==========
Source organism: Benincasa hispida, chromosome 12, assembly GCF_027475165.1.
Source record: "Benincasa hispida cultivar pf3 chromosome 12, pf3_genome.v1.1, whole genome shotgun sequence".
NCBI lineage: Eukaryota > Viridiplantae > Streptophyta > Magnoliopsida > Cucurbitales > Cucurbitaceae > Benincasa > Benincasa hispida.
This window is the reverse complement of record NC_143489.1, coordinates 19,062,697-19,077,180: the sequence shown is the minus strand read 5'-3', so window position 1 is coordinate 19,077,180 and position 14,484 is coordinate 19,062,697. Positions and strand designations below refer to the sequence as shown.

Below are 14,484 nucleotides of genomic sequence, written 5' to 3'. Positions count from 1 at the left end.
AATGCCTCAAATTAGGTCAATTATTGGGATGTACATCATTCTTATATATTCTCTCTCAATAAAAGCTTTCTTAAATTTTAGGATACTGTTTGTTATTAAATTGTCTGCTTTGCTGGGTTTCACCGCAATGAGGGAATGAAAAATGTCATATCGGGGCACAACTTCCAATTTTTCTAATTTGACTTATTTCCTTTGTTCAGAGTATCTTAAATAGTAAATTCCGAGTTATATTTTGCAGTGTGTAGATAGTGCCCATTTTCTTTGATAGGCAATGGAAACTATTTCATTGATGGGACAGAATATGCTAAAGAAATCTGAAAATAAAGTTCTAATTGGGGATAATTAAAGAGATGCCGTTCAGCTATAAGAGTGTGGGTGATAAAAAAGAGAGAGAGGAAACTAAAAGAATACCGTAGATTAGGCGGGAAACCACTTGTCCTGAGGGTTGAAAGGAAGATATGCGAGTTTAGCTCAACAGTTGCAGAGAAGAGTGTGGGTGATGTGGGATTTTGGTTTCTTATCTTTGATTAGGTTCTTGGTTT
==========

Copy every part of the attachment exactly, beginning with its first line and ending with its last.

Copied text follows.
Source organism: Benincasa hispida, chromosome 12, assembly GCF_027475165.1.
Source record: "Benincasa hispida cultivar pf3 chromosome 12, pf3_genome.v1.1, whole genome shotgun sequence".
NCBI lineage: Eukaryota > Viridiplantae > Streptophyta > Magnoliopsida > Cucurbitales > Cucurbitaceae > Benincasa > Benincasa hispida.
This window is the reverse complement of record NC_143489.1, coordinates 19,062,697-19,077,180: the sequence shown is the minus strand read 5'-3', so window position 1 is coordinate 19,077,180 and position 14,484 is coordinate 19,062,697. Positions and strand designations below refer to the sequence as shown.

Below are 14,484 nucleotides of genomic sequence, written 5' to 3'. Positions count from 1 at the left end.
AATGCCTCAAATTAGGTCAATTATTGGGATGTACATCATTCTTATATATTCTCTCTCAATAAAAGCTTTCTTAAATTTTAGGATACTGTTTGTTATTAAATTGTCTGCTTTGCTGGGTTTCACCGCAATGAGGGAATGAAAAATGTCATATCGGGGCACAACTTCCAATTTTTCTAATTTGACTTATTTCCTTTGTTCAGAGTATCTTAAATAGTAAATTCCGAGTTATATTTTGCAGTGTGTAGATAGTGCCCATTTTCTTTGATAGGCAATGGAAACTATTTCATTGATGGGACAGAATATGCTAAAGAAATCTGAAAATAAAGTTCTAATTGGGGATAATTAAAGAGATGCCGTTCAGCTATAAGAGTGTGGGTGATAAAAAAGAGAGAGAGGAAACTAAAAGAATACCGTAGATTAGGCGGGAAACCACTTGTCCTGAGGGTTGAAAGGAAGATATGCGAGTTTAGCTCAACAGTTGCAGAGAAGAGTGTGGGTGATGTGGGATTTTGGTTTCTTATCTTTGATTAGGTTCTTGGTTT